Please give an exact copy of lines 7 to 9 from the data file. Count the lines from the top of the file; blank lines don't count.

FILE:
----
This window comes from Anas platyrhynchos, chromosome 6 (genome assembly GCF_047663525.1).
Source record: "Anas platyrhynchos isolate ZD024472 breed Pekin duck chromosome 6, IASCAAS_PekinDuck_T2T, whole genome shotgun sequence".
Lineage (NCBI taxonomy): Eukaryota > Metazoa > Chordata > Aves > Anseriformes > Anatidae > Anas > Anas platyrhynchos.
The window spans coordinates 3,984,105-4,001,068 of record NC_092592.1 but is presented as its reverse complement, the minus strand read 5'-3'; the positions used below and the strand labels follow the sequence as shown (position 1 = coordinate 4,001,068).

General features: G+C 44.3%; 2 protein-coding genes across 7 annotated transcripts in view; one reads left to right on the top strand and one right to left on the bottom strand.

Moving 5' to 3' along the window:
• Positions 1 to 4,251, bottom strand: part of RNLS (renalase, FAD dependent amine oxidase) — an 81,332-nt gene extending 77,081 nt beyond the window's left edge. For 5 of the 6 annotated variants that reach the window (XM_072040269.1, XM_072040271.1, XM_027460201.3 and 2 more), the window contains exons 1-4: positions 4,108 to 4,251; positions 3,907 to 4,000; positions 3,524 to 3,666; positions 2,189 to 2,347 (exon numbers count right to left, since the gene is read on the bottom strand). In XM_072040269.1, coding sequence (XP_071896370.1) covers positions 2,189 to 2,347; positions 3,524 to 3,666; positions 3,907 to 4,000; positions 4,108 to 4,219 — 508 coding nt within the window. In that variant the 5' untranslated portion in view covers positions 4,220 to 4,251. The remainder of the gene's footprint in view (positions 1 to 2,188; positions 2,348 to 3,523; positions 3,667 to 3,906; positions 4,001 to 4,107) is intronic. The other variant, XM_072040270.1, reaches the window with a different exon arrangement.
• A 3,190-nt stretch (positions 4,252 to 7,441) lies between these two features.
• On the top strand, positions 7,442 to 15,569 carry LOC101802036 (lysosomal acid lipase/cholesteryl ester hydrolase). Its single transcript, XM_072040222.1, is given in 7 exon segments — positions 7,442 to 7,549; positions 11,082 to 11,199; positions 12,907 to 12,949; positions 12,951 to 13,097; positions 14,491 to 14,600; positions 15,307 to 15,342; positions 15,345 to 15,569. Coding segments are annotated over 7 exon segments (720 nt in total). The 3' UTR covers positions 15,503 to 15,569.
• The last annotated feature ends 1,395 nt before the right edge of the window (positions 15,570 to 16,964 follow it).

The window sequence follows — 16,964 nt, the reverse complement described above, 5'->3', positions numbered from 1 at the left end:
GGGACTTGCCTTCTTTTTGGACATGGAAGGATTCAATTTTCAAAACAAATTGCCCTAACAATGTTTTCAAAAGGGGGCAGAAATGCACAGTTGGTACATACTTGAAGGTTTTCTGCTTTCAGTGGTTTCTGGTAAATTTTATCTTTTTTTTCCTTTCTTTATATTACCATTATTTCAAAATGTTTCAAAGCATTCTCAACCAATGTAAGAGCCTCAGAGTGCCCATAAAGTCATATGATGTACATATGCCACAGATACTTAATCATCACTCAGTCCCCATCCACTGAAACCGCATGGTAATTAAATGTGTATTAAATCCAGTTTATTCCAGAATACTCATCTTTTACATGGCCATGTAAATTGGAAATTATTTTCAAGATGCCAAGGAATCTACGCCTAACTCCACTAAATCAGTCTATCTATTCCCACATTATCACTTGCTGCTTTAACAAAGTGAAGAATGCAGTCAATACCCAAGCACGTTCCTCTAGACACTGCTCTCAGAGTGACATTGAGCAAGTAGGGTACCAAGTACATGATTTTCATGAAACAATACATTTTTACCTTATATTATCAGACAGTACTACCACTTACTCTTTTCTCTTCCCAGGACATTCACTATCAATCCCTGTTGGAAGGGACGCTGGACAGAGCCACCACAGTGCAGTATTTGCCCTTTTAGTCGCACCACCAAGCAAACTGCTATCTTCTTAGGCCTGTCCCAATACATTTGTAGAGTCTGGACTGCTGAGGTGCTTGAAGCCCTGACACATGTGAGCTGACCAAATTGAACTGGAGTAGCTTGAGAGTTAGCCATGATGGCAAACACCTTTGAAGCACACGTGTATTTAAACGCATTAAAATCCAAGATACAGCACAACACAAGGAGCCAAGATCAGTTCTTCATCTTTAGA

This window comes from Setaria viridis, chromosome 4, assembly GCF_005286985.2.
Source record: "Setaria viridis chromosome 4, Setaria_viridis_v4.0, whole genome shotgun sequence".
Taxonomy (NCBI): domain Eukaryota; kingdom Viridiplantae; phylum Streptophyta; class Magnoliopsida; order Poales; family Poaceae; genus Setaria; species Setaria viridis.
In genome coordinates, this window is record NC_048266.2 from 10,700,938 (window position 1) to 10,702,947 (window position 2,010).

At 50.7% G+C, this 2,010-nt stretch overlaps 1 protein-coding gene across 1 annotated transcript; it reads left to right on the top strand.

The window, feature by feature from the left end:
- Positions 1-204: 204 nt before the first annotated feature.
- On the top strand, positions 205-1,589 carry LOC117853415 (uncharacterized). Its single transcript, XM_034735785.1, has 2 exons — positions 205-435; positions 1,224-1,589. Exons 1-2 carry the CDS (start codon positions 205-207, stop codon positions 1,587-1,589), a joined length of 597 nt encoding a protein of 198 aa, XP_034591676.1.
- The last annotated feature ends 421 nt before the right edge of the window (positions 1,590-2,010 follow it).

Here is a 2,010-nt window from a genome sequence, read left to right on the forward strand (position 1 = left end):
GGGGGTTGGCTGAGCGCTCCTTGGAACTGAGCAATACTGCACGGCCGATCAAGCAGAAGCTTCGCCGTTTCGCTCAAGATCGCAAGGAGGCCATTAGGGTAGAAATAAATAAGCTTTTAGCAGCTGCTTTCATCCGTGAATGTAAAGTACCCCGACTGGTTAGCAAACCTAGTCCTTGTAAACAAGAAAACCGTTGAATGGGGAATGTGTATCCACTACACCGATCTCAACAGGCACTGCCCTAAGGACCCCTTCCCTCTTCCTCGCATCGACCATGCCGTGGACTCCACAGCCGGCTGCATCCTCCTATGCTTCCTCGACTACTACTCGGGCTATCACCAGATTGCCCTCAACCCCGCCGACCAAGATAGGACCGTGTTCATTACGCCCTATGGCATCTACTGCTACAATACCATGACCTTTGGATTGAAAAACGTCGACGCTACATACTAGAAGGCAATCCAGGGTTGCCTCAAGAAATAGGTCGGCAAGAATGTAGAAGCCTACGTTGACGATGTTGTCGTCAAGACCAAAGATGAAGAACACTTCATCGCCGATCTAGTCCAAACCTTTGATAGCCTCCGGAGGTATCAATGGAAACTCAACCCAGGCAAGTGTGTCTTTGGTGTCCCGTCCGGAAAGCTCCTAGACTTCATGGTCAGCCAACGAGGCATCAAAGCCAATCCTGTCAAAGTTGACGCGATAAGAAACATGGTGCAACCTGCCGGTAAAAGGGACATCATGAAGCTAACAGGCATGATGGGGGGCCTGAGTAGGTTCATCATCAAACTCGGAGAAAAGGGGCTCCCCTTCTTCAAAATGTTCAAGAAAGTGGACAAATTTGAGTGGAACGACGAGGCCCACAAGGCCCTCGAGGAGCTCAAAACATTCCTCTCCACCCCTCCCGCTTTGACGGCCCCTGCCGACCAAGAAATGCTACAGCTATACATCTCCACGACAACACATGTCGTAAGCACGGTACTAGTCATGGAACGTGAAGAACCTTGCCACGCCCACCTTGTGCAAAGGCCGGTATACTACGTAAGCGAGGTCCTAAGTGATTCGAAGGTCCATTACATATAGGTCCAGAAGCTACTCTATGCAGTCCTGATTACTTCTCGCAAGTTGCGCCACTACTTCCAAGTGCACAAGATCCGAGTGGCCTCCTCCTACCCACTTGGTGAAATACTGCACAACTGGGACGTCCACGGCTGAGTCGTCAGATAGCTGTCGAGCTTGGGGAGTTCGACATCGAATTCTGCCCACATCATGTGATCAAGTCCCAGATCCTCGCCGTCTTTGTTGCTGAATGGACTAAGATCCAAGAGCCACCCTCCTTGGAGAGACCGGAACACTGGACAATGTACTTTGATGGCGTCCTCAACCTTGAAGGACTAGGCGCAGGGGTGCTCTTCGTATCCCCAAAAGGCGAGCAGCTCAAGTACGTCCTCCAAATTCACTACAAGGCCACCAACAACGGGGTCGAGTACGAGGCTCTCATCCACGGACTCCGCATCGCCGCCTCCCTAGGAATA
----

• Positions 1 to 4,251, bottom strand: part of RNLS (renalase, FAD dependent amine oxidase) — an 81,332-nt gene extending 77,081 nt beyond the window's left edge. For 5 of the 6 annotated variants that reach the window (XM_072040269.1, XM_072040271.1, XM_027460201.3 and 2 more), the window contains exons 1-4: positions 4,108 to 4,251; positions 3,907 to 4,000; positions 3,524 to 3,666; positions 2,189 to 2,347 (exon numbers count right to left, since the gene is read on the bottom strand). In XM_072040269.1, coding sequence (XP_071896370.1) covers positions 2,189 to 2,347; positions 3,524 to 3,666; positions 3,907 to 4,000; positions 4,108 to 4,219 — 508 coding nt within the window. In that variant the 5' untranslated portion in view covers positions 4,220 to 4,251. The remainder of the gene's footprint in view (positions 1 to 2,188; positions 2,348 to 3,523; positions 3,667 to 3,906; positions 4,001 to 4,107) is intronic. The other variant, XM_072040270.1, reaches the window with a different exon arrangement.
• A 3,190-nt stretch (positions 4,252 to 7,441) lies between these two features.
• On the top strand, positions 7,442 to 15,569 carry LOC101802036 (lysosomal acid lipase/cholesteryl ester hydrolase). Its single transcript, XM_072040222.1, is given in 7 exon segments — positions 7,442 to 7,549; positions 11,082 to 11,199; positions 12,907 to 12,949; positions 12,951 to 13,097; positions 14,491 to 14,600; positions 15,307 to 15,342; positions 15,345 to 15,569. Coding segments are annotated over 7 exon segments (720 nt in total). The 3' UTR covers positions 15,503 to 15,569.